Celebrating 200 years of Paika Bidroha or Paika Rebellion (1817) of Odisha – considered as the first war of Indian independence, which took place 40 years prior to Sipoy Mutiny (1857).
Though the Paika Bidroha enjoys a cult status in Odisha with children growing up with stories of the brave fight against the British, it has unfortunately received less attention at the national level than it should have got.
While the reasons can be many for such scant attention to such a significant event of the history in India, it is heartening that the Government of India has decided to give the event its due recognition by commemorating its 200 anniversary in a befitting manner.
Pre-dating what has been popularly regarded as the fist war of independence in 1857, the Paika Bidroha (Paika Rebellion) of 1817 in Odisha briefly shook the foundations of British rule in the eastern part of India.
Paikas were essentially the peasant militia of the Gajapati rulers of Odisha who rendered military service to the king during times of war while taking up cultivation during times of peace. They unfurled the banner of rebellion against the British under the leadership of Buxi Jagandhu Bidyadhara as early as 1817.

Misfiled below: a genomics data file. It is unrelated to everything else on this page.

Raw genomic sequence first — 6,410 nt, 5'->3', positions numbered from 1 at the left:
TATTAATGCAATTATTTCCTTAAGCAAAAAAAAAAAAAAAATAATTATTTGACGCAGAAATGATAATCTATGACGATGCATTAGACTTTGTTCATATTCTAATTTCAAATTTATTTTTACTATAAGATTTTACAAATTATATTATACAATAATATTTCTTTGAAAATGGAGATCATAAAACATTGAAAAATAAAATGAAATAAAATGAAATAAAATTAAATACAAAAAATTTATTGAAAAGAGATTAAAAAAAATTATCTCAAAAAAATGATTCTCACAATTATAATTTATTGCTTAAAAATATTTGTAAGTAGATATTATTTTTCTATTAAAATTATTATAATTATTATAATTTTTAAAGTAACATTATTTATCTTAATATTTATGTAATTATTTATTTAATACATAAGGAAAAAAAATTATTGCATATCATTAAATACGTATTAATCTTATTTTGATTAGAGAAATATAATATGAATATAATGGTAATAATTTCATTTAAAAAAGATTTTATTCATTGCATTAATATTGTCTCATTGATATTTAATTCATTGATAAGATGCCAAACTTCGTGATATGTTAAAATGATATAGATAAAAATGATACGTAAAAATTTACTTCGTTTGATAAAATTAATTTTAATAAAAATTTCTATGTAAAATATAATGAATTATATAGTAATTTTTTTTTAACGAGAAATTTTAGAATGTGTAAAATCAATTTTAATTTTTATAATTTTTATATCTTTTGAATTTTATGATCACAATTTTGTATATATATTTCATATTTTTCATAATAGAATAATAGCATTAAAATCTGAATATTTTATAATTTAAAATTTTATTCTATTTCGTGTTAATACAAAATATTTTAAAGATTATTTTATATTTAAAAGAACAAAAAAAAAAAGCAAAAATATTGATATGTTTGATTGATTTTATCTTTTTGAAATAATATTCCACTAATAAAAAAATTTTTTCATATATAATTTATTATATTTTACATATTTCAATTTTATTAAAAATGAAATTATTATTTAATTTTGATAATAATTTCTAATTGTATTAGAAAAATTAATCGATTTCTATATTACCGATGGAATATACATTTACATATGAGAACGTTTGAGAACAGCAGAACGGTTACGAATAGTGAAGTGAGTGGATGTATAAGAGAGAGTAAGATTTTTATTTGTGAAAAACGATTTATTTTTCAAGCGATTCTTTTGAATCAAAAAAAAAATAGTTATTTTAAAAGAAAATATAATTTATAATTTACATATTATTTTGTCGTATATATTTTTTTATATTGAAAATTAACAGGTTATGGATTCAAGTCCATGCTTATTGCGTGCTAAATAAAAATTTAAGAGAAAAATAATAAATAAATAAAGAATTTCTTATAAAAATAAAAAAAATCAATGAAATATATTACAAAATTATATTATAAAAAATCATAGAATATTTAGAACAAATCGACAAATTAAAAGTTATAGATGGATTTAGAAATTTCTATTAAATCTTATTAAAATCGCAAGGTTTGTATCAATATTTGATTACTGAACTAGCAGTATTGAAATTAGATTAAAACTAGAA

Rulers of Khurda were traditionally the custodians of Jagannath Temple and ruled as the deputy of lord Jagannath on earth. They symbolised the political and cultural freedom of the people of Odisha. The British, having established their sway over Bengal Province and Madras Province to the north and south of Odisha, occupied it in 1803.
The Gajapati King of Odisha Mukunda Deva-ll was a minor then and initial resistance by Jai Rajguru, the custodian of Mukunda Deva-II, was put down brutally and Jai Rajguru was torn apart alive.
A few years later, it was the Paikas under Baxi Jagabandhu, the hereditary chief of the militia army of the Gajapati King, who rose in rebellion, taking support of tribals and other sections of society.
The rebellion started in March 1817 and spread quickly. Though Paikas played a larger role in the rebellion against the British, it was by no means a rebellion by a small group of people belonging to a particular class. The tribals of Ghumusar (part of present day Ganjam and Kandhmal Districts) and other sections of the population actively took part in it.
In fact, the Paika Bidroha got spread when 4OO tribals of Ghumsar entered Khurda protesting against the British rule. The Paikas attacked British symbols of power, setting ablaze police stations, administrative offices and the treasury during their march towards Khurda, from where the British fled.
The Paikas were supported by the rajas of Kanika, Kujang, Nayagarh and Ghumusar and zamindars, village heads and ordinary peasants.
The rebellion quickly spread to Purl, Pipli Cuttack and other parts of the province. The British were initially taken aback and then tried to regain lost ground but faced stiff resistance from the rebelling Paikas.
After quelling the rebellion within a period of three months, the British administration imposed widespread suppression followed with many being killed and imprisoned. Many more were tortured. Some rebels fought a guerilla war till 1819 but were captured and killed.
Buxi Jagabandhu was finally arrested in 1825 and died in captivity in 1829.